Description –
Oroxylum indicum is an evergreen or partially deciduous tree, little branched and up to about 15 m tall.
The trunk is cylindrical, 15-30 cm in diameter, with vertically fissured greyish-brown bark.
The leaves are opposite, grouped towards the apex of the branches, impartipinnate, bi- or tripennate, 0.6-1.5 m long and 0.9 m wide, with opposite ovate to elliptical leaflets with pointed apex and entire margin, long 5-12 cm and 3-10 cm wide; the cylindrical leaf axles, swollen at the insertion points, which dry accumulate at the base of the tree, give the impression of a pile of broken limb bones, hence one of the most characteristic common names.
The inflorescences are grouped in terminal, erect, 0.6-1.5 m long racemes bearing numerous hermaphroditic flowers, on a 3-6 cm long pedicel, with a leathery bell-shaped calyx, 2-4 cm long and 2 cm in diameter , funnel-shaped corolla, about 10 cm long and 6-8 cm in diameter, with 5 slightly retroflexed lobes of reddish purple color externally, pale pinkish yellow internally and 5 stamens; the flowers open at night and emit an unpleasant odor that attracts the bats that provide pollination.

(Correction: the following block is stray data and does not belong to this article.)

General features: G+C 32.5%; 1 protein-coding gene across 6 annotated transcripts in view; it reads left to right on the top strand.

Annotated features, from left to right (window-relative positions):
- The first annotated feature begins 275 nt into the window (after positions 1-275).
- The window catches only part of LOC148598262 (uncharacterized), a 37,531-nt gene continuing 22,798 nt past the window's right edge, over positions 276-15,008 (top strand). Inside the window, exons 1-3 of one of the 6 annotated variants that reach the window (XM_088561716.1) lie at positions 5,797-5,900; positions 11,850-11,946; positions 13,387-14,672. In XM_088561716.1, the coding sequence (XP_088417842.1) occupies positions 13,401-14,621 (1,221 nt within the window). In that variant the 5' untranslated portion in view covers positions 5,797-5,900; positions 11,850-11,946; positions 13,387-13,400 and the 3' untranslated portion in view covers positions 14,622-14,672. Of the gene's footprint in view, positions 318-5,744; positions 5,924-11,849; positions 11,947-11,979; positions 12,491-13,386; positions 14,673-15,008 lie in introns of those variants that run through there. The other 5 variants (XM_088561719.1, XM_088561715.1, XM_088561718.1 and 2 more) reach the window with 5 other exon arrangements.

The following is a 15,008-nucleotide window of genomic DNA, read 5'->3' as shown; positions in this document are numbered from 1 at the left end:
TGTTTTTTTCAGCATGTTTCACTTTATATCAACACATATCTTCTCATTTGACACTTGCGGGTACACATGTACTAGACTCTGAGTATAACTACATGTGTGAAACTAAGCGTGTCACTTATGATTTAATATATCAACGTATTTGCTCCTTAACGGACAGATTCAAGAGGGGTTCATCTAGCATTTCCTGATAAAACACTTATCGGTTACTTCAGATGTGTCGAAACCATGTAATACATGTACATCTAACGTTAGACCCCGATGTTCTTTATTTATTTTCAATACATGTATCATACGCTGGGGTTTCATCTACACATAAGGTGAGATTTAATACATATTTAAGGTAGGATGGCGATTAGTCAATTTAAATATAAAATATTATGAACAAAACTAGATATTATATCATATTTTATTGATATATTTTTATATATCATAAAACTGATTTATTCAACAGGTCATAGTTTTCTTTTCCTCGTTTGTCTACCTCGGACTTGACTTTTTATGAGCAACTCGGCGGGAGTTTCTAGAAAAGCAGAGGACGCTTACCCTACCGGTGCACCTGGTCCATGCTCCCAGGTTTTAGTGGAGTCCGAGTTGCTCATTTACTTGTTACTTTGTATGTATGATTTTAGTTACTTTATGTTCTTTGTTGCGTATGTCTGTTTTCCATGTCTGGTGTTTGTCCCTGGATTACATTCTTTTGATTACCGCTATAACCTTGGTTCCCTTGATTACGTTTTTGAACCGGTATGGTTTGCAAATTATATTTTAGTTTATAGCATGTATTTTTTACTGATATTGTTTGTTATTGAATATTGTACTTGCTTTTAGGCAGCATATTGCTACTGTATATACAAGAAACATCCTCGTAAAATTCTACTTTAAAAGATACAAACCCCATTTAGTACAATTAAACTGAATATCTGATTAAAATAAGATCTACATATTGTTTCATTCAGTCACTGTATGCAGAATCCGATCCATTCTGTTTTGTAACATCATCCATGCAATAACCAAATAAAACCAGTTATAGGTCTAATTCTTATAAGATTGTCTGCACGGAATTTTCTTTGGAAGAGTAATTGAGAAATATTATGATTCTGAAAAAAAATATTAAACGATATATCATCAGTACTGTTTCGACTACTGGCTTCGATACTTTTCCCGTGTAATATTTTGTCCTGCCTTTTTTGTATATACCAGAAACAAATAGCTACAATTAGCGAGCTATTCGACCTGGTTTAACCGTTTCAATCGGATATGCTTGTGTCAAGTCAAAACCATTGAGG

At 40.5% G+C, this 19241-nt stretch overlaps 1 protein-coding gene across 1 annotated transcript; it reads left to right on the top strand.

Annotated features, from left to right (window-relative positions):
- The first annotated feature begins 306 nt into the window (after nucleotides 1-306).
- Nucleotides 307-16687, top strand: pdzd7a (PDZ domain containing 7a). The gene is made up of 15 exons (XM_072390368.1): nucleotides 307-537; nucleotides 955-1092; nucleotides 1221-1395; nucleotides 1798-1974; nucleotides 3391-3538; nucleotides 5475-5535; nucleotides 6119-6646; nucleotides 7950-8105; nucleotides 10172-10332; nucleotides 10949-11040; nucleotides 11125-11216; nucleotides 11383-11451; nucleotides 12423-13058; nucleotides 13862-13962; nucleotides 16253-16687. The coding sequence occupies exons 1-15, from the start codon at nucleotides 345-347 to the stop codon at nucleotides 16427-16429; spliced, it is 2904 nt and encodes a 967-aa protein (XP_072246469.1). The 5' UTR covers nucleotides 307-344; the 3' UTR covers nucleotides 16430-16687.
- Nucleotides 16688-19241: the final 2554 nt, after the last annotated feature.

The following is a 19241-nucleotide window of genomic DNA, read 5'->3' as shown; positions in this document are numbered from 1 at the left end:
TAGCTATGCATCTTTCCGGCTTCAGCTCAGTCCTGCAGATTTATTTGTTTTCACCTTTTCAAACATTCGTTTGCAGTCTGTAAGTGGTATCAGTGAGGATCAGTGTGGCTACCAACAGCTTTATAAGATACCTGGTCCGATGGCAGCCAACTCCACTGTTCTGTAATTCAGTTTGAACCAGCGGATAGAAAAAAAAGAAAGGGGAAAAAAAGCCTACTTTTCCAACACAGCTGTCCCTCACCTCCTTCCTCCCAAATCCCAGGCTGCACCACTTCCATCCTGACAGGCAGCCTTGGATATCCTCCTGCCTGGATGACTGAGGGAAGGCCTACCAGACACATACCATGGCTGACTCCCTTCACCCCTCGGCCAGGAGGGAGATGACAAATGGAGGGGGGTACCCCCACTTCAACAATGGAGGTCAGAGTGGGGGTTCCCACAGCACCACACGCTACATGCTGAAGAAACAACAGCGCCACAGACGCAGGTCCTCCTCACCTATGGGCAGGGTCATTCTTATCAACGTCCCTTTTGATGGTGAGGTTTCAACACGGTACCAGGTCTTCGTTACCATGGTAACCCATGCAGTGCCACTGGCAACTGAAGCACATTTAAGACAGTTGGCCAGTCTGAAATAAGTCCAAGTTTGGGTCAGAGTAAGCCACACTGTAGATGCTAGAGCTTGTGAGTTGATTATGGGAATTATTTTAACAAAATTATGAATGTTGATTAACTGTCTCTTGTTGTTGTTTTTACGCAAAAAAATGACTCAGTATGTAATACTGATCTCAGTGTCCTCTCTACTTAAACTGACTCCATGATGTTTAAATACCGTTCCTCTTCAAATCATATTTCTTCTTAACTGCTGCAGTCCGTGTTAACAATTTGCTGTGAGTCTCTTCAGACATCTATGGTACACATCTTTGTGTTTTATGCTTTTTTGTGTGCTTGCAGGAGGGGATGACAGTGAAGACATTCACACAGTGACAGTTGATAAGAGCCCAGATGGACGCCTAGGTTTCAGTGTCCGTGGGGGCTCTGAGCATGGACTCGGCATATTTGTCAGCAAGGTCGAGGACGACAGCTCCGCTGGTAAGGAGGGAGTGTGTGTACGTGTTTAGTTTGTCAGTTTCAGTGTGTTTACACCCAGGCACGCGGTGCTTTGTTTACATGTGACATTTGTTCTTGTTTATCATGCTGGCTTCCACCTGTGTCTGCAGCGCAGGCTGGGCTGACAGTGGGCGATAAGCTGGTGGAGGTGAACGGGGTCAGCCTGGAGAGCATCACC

The fruits are bivalve, woody, flat, saber-shaped, hanging capsules, 0.5-1.2 m long, 5-10 cm wide and about 1 cm thick.
Inside these there are numerous flat discoid seeds surrounded, except at the base, by a large semi-transparent whitish papery wing, 5-8 cm long and 3-4 cm wide, which favors their dispersion via the wind.

Cultivation –
Oroxylum indicum is a fast-growing tree that is a popular vegetable locally in Southeast Asia, it is particularly popular in Java where it is often sold in local markets.
The plant is also widely used to provide a number of traditional remedies. A handsome specimen tree with bold, glossy foliage and extremely long, firm fruit, it is often grown as an ornamental plant in gardens in the tropics and subtropics.
It is a plant of subtropical or tropical areas, it tolerates a wide range of climatic conditions, occurring mainly below 1,000 meters altitude.
The plant has a curious growth habit: it grows rapidly from seed to a height of 5 – 10 meters, then flowers and stops growing further upwards. The lower shoots then break to give rise to rigidly erect branches.